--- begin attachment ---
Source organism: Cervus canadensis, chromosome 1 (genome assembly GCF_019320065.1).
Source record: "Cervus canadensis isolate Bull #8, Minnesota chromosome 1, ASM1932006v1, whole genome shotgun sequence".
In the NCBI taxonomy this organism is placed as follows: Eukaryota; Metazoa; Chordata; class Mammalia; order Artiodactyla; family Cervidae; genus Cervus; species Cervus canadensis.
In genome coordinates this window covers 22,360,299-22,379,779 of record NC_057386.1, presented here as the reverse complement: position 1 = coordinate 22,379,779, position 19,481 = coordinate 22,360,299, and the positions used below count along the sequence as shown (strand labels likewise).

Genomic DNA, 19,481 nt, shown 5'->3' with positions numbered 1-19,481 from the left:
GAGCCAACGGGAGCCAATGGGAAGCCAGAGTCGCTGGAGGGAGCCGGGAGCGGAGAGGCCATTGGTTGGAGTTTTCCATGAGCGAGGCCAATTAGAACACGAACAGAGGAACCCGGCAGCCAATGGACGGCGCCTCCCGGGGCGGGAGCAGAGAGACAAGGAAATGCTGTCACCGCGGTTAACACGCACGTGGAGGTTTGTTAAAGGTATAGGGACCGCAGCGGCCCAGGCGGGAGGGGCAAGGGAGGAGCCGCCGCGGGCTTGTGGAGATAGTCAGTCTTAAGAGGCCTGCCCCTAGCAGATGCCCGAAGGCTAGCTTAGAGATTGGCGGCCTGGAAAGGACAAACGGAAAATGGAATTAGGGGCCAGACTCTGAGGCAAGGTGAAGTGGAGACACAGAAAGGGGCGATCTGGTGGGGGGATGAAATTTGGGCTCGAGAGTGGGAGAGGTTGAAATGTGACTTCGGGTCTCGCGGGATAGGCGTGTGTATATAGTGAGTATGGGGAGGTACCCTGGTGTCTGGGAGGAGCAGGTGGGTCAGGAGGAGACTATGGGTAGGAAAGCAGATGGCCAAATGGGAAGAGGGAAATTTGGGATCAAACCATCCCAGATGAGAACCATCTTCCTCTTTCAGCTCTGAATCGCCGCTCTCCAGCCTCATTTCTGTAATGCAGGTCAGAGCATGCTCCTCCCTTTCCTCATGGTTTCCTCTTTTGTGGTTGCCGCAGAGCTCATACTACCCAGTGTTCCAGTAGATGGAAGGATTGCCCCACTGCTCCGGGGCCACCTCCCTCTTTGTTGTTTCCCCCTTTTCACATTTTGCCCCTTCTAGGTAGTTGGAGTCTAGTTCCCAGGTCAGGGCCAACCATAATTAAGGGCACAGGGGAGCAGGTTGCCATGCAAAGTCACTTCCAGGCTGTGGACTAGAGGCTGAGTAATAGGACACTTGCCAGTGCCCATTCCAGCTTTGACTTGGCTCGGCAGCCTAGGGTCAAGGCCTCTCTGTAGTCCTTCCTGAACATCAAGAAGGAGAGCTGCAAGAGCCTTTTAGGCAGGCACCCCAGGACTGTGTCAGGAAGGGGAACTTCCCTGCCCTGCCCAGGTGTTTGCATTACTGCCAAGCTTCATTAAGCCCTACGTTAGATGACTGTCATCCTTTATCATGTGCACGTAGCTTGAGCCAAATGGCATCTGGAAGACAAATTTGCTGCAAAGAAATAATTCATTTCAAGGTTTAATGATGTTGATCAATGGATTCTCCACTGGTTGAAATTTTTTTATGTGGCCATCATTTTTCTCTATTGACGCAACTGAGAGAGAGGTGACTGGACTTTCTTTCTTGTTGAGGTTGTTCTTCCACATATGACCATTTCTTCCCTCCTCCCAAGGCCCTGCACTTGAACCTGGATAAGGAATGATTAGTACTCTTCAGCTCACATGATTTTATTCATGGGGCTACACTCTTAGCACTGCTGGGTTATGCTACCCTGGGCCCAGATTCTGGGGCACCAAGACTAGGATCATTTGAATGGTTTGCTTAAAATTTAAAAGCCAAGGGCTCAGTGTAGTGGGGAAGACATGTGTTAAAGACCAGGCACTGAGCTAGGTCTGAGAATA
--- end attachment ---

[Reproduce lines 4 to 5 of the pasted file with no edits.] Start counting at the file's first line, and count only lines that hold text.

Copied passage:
In genome coordinates this window covers 22,360,299-22,379,779 of record NC_057386.1, presented here as the reverse complement: position 1 = coordinate 22,379,779, position 19,481 = coordinate 22,360,299, and the positions used below count along the sequence as shown (strand labels likewise).

Genomic DNA, 19,481 nt, shown 5'->3' with positions numbered 1-19,481 from the left: